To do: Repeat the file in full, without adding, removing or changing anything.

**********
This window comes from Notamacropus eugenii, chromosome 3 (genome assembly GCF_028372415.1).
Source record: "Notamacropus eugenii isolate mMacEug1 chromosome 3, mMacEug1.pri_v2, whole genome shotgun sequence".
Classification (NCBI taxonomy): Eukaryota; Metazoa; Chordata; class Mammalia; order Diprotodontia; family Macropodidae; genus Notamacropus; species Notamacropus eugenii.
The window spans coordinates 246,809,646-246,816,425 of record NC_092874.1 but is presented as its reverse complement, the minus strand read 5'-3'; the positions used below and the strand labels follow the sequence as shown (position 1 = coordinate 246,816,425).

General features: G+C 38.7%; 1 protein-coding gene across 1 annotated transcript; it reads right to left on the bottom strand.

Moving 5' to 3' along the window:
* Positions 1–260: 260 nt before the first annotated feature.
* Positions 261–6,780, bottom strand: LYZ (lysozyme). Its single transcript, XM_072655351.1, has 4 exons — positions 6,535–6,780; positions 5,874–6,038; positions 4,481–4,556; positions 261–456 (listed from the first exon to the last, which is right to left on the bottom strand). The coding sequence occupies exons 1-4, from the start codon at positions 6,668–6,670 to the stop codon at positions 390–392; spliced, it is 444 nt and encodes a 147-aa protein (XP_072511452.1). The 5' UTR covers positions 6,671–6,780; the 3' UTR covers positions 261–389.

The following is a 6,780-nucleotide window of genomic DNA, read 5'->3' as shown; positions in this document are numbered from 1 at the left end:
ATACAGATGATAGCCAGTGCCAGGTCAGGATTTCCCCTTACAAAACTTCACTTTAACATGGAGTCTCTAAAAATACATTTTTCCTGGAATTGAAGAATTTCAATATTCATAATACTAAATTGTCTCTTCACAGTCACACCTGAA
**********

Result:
This window comes from Notamacropus eugenii, chromosome 3 (genome assembly GCF_028372415.1).
Source record: "Notamacropus eugenii isolate mMacEug1 chromosome 3, mMacEug1.pri_v2, whole genome shotgun sequence".
Classification (NCBI taxonomy): Eukaryota; Metazoa; Chordata; class Mammalia; order Diprotodontia; family Macropodidae; genus Notamacropus; species Notamacropus eugenii.
The window spans coordinates 246,809,646-246,816,425 of record NC_092874.1 but is presented as its reverse complement, the minus strand read 5'-3'; the positions used below and the strand labels follow the sequence as shown (position 1 = coordinate 246,816,425).

General features: G+C 38.7%; 1 protein-coding gene across 1 annotated transcript; it reads right to left on the bottom strand.

Moving 5' to 3' along the window:
* Positions 1–260: 260 nt before the first annotated feature.
* Positions 261–6,780, bottom strand: LYZ (lysozyme). Its single transcript, XM_072655351.1, has 4 exons — positions 6,535–6,780; positions 5,874–6,038; positions 4,481–4,556; positions 261–456 (listed from the first exon to the last, which is right to left on the bottom strand). The coding sequence occupies exons 1-4, from the start codon at positions 6,668–6,670 to the stop codon at positions 390–392; spliced, it is 444 nt and encodes a 147-aa protein (XP_072511452.1). The 5' UTR covers positions 6,671–6,780; the 3' UTR covers positions 261–389.

The following is a 6,780-nucleotide window of genomic DNA, read 5'->3' as shown; positions in this document are numbered from 1 at the left end:
ATACAGATGATAGCCAGTGCCAGGTCAGGATTTCCCCTTACAAAACTTCACTTTAACATGGAGTCTCTAAAAATACATTTTTCCTGGAATTGAAGAATTTCAATATTCATAATACTAAATTGTCTCTTCACAGTCACACCTGAA